Again, zoom in to at least 200 percent (some people go as high as 400 percent). Select the burn tool and use a soft brush. Set the mode to “shadow” in the top menu bar for a brunette, and midtone for a blonde. Set opacity to 10-15 percent, and reduce the brush size to about the width of a medium-sized eyelash.

Now brush accurately and carefully trace each eyelash. You’ll find that they firm up and become a bit darker, just the ticket for emphasizing the shape and importance of the eyes. Use the same brush and carefully trace the eyeliner along each eyelid.

Use the burn tool to enhance eyelashes, eyebrows, etc.

Use the burn tool to enhance eyelashes, eyebrows, etc.

Unless you are working with a model that has blonde hair, make the same brush bigger, just a bit under the size of the eyebrow. Again with opacity at around 10 percent, trace the eyebrows so that they are more clearly defined and offer a little more contrast. Again, we are working to draw attention to the most important part of the face.

Using the burn tool, make sure you are using “shadow”, and make the brush the same size as the pupil, again 10 percent or a little more. Make the pupil a little darker, again to improve contrast.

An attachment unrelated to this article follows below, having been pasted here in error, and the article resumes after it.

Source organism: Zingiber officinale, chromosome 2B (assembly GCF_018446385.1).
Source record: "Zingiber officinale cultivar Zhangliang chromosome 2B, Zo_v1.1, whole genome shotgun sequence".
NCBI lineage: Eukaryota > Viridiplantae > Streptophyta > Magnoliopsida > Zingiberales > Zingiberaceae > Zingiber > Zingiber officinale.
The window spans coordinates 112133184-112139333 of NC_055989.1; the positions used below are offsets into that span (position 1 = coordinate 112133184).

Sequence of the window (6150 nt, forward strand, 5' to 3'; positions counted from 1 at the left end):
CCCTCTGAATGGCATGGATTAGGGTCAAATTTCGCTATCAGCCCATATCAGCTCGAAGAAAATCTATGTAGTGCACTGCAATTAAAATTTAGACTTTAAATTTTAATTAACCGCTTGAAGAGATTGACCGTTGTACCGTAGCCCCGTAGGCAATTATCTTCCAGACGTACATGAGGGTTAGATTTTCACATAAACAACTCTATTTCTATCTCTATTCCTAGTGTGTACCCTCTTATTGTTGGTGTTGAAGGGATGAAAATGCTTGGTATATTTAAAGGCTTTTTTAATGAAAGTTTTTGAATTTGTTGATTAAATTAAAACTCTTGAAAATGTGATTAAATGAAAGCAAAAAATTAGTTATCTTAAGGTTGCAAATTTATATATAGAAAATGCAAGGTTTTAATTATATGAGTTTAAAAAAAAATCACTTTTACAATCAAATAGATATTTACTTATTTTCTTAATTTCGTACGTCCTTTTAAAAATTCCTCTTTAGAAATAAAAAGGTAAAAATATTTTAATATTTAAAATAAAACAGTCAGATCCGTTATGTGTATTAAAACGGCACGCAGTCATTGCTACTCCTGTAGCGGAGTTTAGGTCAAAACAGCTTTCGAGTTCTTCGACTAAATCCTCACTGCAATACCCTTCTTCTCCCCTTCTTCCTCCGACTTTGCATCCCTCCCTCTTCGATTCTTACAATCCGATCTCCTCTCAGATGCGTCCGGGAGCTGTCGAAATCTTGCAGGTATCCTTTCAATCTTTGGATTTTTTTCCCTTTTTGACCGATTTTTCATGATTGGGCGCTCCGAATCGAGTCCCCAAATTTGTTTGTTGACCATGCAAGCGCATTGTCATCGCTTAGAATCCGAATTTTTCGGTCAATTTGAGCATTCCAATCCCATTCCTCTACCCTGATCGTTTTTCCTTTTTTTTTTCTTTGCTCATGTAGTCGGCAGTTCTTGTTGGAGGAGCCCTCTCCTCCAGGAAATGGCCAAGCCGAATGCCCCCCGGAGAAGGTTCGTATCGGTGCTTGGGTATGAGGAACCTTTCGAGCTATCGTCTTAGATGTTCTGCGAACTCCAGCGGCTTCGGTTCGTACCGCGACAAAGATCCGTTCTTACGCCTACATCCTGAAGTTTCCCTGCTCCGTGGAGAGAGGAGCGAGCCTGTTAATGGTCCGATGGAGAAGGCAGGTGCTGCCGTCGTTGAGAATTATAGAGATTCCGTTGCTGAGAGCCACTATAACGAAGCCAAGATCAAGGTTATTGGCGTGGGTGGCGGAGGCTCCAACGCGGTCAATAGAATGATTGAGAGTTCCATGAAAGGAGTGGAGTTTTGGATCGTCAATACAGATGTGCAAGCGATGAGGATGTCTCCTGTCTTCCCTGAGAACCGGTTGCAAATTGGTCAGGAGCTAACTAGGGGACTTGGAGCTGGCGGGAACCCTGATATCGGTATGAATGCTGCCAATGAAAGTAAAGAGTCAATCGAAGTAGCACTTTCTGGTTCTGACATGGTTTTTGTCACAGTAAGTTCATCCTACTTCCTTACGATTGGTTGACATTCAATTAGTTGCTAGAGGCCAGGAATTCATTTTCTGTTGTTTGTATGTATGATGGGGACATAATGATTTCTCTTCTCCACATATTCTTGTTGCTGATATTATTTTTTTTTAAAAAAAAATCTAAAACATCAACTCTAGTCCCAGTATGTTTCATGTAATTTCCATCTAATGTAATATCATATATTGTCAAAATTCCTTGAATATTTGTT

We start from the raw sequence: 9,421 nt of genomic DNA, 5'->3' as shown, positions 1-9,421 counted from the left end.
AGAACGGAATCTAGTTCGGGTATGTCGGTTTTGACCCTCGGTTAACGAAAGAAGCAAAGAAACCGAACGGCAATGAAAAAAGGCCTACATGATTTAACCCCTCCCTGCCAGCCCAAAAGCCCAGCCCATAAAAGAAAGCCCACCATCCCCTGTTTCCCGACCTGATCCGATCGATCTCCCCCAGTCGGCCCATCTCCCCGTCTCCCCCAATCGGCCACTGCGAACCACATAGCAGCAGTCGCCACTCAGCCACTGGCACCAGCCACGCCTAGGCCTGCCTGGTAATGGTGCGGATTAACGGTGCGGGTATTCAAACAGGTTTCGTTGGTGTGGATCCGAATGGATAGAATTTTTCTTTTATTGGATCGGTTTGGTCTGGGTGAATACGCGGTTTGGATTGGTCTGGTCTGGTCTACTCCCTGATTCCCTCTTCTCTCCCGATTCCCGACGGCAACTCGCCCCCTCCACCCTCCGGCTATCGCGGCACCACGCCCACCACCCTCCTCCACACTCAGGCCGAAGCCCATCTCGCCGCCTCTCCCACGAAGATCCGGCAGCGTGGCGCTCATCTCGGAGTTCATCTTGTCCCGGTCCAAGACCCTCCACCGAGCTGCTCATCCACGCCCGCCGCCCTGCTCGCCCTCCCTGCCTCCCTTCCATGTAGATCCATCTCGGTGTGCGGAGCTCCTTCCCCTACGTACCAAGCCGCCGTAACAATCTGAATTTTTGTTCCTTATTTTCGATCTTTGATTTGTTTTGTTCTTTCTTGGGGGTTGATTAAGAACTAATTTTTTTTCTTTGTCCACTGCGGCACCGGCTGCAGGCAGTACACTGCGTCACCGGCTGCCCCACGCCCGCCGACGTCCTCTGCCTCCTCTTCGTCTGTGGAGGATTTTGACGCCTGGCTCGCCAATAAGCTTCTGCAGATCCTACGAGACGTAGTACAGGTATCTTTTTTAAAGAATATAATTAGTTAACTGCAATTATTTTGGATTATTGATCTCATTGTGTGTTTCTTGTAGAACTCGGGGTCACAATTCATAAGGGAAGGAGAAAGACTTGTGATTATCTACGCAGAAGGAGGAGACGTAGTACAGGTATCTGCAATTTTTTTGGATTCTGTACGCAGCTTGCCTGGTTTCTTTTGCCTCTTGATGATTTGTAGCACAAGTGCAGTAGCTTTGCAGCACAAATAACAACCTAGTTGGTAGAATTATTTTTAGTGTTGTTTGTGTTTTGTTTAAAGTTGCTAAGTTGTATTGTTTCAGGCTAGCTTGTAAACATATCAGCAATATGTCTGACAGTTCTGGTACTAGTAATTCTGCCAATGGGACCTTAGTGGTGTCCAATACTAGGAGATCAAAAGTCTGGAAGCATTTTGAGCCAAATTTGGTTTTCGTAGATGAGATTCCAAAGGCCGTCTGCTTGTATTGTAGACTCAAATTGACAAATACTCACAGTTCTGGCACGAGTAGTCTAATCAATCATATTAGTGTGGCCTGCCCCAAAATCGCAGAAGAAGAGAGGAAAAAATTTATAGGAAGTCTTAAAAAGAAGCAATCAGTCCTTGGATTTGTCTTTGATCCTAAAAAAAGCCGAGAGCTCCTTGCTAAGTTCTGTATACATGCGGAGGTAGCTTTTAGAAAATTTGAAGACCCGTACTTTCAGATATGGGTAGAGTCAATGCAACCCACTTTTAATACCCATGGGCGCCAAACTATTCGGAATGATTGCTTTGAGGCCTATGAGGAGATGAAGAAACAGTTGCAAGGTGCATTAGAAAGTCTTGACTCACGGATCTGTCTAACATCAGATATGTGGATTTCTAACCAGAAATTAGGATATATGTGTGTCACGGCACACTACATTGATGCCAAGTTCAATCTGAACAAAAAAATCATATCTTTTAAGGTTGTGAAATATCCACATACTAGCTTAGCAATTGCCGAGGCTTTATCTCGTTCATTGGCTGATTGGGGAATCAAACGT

Next we are going to trace the outer edge of the iris with a very small brush. Using the burn tool, adjust the brush size so that it is quite small, just enough to trace a line around the iris.

Set opacity to less than 10 percent; this depends in part on eye color. A moderate increase in darkness around the circular edge of the iris will do the job.

Use the burn tool to gently trace the edge of the iris

Use the burn tool to gently trace the edge of the iris

Next, we’ll put the finishing touches on the iris. Switch to the dodge tool, and set opacity to around 6-8 percent. Use midtone mode. Zoom in nice and close on the area of the eye. Set the brush width to slightly smaller than iris width.
Directly opposite the catch light, dodge the iris just a bit. GENTLY Lighten up an area a bit larger than the catch light. This will help balance composition in this area, and give the eye more depth and dimensionality.

Dodge the iris to balance the catch light

Dodge the iris to balance the catch light

Last, if you want to enhance or change eye color: select a color in the color picker (sea green, sky blue, warm brown, etc). Select the paintbrush, and again set the width smaller than iris width. In fact, it pays to be a little conservative with brush size here, so you don’t skid off and colorize something else.

Using normal mode, and opacity of around 10 percent, paint carefully within the iris. In this case, I used a touch of green, which complements her hair and fair complexion.

Now back to our finished eye retouch – note how the eyes come forward in the image, drawing your attention and enhancing the camera presence of the model. Try it out; remember to take small to medium sized steps, and work on layers. Save your work as a psd or TIFF file, and keep the layers intact.

David Saffir is a commercial and fine art photographer and printmaker, located in Southern California, and a well-known speaker at workshops and conferences across the US.